What Are Nitrate and Nitrite?

person holding fertilizer containing nitrates

All living organisms require nitrogen to grow and survive, but in order for the nitrogen to be used by either plants or animals, it first must take on at least two oxygen molecules via a process called “nitrogen fixation.”

This process yields the compounds nitrate and nitrite—polyatomic ions that plants and animals  are able to consume and use for growth. As was already mentioned, the compounds are used by the body in biological processes that help it grow; however, both need to be taken in at specific levels.

At low levels—levels at which the U.S. government has designated as having an MCL (Maximum Contaminant Level) lower than 10mg/L for nitrate and 1mg/L for nitrite—neither of the two compounds is toxic. However, if the amount of nitrate and/or nitrate in a water source increases beyond the government-established MCL, studies have shown that health complications may develop.

Health Problems Associated with Exposure to Nitrate and/or Nitrite

Generally speaking, nitrates don’t pose much of a risk to the health of adults and older children; however, infants under 6 months old and women who are pregnant are particularly susceptible to complications, specifically a condition called methemoglobinemia.

Methemoglobinemia, is defined by a decreased flow of oxygen in the bloodstream. The nitrates and nitrites affect hemoglobin and render them useless as a means for transporting oxygen. The affected hemoglobin are called methemoglobin.

For babies, the side effects of methemoglobinemia manifest themselves in a more obvious manner than they do in pregnant women. Babies’ skin will take on a light hue of blue, giving the condition the moniker of “Blue Baby Syndrome.” If the sources of nitrate and nitrite are detected, decontaminated, and/or no longer used, the effects of Blue Baby Syndrome can recede and be reversed.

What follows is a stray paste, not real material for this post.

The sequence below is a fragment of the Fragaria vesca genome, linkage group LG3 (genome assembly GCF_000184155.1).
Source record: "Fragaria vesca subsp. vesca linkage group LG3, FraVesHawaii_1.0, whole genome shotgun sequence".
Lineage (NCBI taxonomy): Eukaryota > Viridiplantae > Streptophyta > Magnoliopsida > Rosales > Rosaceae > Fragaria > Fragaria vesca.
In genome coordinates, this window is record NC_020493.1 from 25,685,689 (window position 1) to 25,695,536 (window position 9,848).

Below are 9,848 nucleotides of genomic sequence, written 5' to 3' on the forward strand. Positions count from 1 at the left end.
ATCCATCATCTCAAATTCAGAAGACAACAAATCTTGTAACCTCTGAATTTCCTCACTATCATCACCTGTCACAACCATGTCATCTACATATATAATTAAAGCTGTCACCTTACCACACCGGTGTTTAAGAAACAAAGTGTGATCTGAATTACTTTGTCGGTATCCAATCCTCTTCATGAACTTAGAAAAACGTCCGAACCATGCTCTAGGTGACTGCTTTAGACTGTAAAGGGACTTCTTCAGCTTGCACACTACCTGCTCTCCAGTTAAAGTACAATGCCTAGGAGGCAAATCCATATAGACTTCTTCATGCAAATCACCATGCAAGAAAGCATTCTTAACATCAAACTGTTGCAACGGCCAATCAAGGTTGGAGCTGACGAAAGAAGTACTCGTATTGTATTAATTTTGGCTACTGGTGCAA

For women who are pregnant, up to 10% of their hemoglobin may be replaced with methemoglobin because of an excess in their nitrate and nitrite MCLs, meaning that one-tenth of the total hemoglobin coursing through their veins may be doing so without transporting any oxygen.

After delivery, though, hemoglobin levels in the mother will typically return to normal, pre-pregnancy levels.

How Do Nitrates and Nitrites Get Into My Well Water?

As was mentioned above, nitrates and nitrites exist naturally both in plants and animals. Once animals use the nitrogen that they need, the refuse is excreted through their digestive tract, and often makes its way into groundwater and into water runoffs. Cracked plumbing and septic systems can be sources of nitrate and nitrate unwanted contamination as well.

Additionally, nitrates and nitrites are often used in synthetic fertilizers because of their preservative properties. Consequently, water sources near locations where fertilizers are used may have levels exceeding that of government-mandated MCLs.

What Are the Chances My Well Is Contaminated with Nitrate and Nitrite?

The odds of your well being exposed to nitrates and nitrites depend on a variety of factors, but generally speaking, those odds are much higher if your well is located near farm land, stock yards, or septic tanks. But wagering on your well’s chance of being contaminated isn’t your best bet.

Brelje & Race Laboratories specializes in water testing so you don’t have to guess as to whether or not your well water is contaminated with either nitrate or nitrite. Check out the different water-testing packages we offer and contact us for any other water-testing information you may be in search of.